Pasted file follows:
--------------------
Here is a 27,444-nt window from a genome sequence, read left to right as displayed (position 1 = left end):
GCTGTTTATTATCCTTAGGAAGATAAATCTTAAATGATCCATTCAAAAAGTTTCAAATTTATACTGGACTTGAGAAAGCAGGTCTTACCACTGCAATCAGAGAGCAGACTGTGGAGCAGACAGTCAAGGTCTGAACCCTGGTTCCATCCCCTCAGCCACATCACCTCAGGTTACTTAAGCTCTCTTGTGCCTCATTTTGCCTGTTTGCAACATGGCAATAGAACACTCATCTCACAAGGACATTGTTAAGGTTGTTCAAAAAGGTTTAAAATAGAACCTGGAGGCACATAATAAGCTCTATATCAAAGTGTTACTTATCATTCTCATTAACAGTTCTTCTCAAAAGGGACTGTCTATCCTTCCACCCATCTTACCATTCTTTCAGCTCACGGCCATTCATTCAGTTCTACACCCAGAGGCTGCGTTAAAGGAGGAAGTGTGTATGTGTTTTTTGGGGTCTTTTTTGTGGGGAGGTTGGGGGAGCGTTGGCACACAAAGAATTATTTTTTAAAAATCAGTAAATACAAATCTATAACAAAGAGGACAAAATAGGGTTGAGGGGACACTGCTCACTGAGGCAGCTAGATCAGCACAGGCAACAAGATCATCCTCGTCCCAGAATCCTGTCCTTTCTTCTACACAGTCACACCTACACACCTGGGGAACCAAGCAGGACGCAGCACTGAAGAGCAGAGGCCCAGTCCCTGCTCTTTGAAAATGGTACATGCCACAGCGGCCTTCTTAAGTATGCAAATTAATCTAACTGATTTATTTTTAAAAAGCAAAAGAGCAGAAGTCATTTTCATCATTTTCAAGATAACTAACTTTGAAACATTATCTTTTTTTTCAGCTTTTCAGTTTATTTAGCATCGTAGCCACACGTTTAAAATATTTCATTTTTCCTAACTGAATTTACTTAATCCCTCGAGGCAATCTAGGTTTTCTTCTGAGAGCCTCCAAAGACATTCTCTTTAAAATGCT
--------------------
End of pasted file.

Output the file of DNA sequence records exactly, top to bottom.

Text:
Here is a 27,444-nt window from a genome sequence, read left to right as displayed (position 1 = left end):
GCTGTTTATTATCCTTAGGAAGATAAATCTTAAATGATCCATTCAAAAAGTTTCAAATTTATACTGGACTTGAGAAAGCAGGTCTTACCACTGCAATCAGAGAGCAGACTGTGGAGCAGACAGTCAAGGTCTGAACCCTGGTTCCATCCCCTCAGCCACATCACCTCAGGTTACTTAAGCTCTCTTGTGCCTCATTTTGCCTGTTTGCAACATGGCAATAGAACACTCATCTCACAAGGACATTGTTAAGGTTGTTCAAAAAGGTTTAAAATAGAACCTGGAGGCACATAATAAGCTCTATATCAAAGTGTTACTTATCATTCTCATTAACAGTTCTTCTCAAAAGGGACTGTCTATCCTTCCACCCATCTTACCATTCTTTCAGCTCACGGCCATTCATTCAGTTCTACACCCAGAGGCTGCGTTAAAGGAGGAAGTGTGTATGTGTTTTTTGGGGTCTTTTTTGTGGGGAGGTTGGGGGAGCGTTGGCACACAAAGAATTATTTTTTAAAAATCAGTAAATACAAATCTATAACAAAGAGGACAAAATAGGGTTGAGGGGACACTGCTCACTGAGGCAGCTAGATCAGCACAGGCAACAAGATCATCCTCGTCCCAGAATCCTGTCCTTTCTTCTACACAGTCACACCTACACACCTGGGGAACCAAGCAGGACGCAGCACTGAAGAGCAGAGGCCCAGTCCCTGCTCTTTGAAAATGGTACATGCCACAGCGGCCTTCTTAAGTATGCAAATTAATCTAACTGATTTATTTTTAAAAAGCAAAAGAGCAGAAGTCATTTTCATCATTTTCAAGATAACTAACTTTGAAACATTATCTTTTTTTTCAGCTTTTCAGTTTATTTAGCATCGTAGCCACACGTTTAAAATATTTCATTTTTCCTAACTGAATTTACTTAATCCCTCGAGGCAATCTAGGTTTTCTTCTGAGAGCCTCCAAAGACATTCTCTTTAAAATGCT